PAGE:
This event made me wonder how we view ourselves when helping another person(s), and why we choose to help someone else. I am not referring to just health care, or physical assistance. I’m talking about ANY time we provide help, whether it is giving someone directions who is lost, holding a door open for someone out of courtesy, slipping someone a little cash to cover an unmet need, lending physical assistance when friends are moving into a new house, or just listening when someone needs to talk. It could be ANYTHING!! Do we provide help because we want recognition or credit that we “did a good deed,” or because it makes us look good to others? Is it a selfless act, wanting nothing in return? Or do we want “credit where credit is due?” I often wonder if we would be as generous in our giving, if we knew no one would ever know… A.M. Burton, grandfather to Amy Grant (a well-known gospel singer), stated the following: “Life is made up of golden chances, opportunities to do good. One lost is lost forever. If we miss doing a kindness to a friend, we can never do that kindness again. If we might speak a pleasant word, or offer a bit of worthwhile counsel or advice and fail to do so, we can never have just that opportunity again. Giving is a way of life.” I want my giving and helping to be selfless. I don’t need the recognition or credit. I want it to be given out of caring and love. Won’t you join me? Just for this week…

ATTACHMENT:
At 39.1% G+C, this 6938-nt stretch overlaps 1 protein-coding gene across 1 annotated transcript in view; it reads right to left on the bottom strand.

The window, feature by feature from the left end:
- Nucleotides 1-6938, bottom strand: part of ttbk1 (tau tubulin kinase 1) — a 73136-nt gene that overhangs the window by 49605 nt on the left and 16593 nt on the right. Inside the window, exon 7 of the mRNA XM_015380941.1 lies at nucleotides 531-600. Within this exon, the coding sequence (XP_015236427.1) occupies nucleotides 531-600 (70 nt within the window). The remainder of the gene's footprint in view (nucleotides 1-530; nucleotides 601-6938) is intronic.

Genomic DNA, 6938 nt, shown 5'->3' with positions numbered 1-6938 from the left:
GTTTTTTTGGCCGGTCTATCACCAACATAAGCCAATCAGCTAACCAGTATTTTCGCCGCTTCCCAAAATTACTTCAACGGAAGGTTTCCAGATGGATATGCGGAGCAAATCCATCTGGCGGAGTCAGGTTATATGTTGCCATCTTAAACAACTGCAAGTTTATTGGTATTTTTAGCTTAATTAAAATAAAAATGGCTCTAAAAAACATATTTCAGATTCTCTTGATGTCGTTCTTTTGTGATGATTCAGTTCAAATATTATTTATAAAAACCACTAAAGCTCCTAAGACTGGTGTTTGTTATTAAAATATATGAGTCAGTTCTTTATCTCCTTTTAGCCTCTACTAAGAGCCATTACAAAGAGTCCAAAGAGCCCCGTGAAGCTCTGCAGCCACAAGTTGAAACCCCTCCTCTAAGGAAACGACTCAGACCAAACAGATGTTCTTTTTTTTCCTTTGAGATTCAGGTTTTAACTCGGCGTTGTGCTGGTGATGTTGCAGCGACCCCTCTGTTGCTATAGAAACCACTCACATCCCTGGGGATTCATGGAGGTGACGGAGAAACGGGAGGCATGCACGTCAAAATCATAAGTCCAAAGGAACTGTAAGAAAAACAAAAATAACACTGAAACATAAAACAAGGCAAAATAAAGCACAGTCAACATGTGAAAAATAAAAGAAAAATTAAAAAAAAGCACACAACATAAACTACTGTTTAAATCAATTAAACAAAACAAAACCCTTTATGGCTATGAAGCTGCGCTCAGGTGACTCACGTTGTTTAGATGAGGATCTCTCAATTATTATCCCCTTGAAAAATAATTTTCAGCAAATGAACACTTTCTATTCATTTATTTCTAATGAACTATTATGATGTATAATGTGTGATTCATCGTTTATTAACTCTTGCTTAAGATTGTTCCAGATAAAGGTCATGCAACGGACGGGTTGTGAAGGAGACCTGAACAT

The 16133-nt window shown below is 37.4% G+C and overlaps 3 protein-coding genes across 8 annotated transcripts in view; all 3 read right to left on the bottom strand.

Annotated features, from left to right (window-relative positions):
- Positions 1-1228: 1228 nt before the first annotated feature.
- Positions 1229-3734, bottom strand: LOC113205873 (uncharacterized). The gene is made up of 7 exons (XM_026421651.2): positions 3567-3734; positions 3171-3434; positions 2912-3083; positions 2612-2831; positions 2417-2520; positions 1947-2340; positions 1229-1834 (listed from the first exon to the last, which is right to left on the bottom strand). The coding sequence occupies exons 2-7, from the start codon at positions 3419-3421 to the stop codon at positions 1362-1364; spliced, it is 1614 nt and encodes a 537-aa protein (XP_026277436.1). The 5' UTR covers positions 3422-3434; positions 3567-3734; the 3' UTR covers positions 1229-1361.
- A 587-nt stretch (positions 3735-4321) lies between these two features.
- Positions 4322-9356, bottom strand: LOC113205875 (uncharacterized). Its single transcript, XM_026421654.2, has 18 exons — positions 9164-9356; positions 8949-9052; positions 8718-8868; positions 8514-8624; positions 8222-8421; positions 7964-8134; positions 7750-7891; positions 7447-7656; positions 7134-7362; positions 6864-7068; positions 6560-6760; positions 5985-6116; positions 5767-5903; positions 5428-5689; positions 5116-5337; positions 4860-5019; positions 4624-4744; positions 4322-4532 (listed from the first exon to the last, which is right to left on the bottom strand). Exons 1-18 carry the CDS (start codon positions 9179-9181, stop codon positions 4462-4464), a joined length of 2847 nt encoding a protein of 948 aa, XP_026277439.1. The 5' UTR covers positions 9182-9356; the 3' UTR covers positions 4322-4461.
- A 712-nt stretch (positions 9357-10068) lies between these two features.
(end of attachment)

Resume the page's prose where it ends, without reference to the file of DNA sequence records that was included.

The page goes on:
My Mama and the FBI…

I don’t really know whether this is just a “Southern” thing, or not, but whenever I mention this particular “event,” most people from the South, if they were raised in a small town, readily identify with what I am about to say. It was not uncommon in the summer (or Sunday) afternoons, for my Mamaw Barber to swing by and pick up my Mama and us kids to take us riding “around town.” The ride ALWAYS ended with a drive-by, or swing-through, the local cemetery. All us kids were jammed together in the backseat (usually laughing and/or fighting – but ALWAYS having a good time…), but we would get really quiet as we rode solemnly through the grave yard. We would hear Mamaw and Mama commenting on the different people, whose names appeared on the various headstones. Comments such as, “You know his wife has remarried, don’t you?” Or, “She used to make the best apple pie around!” Or, “Do you know whatever happened to….?” It was as if they were visiting old friends. For my part; however, I was always thinking…”WE’RE IN A CEMETERY!!!”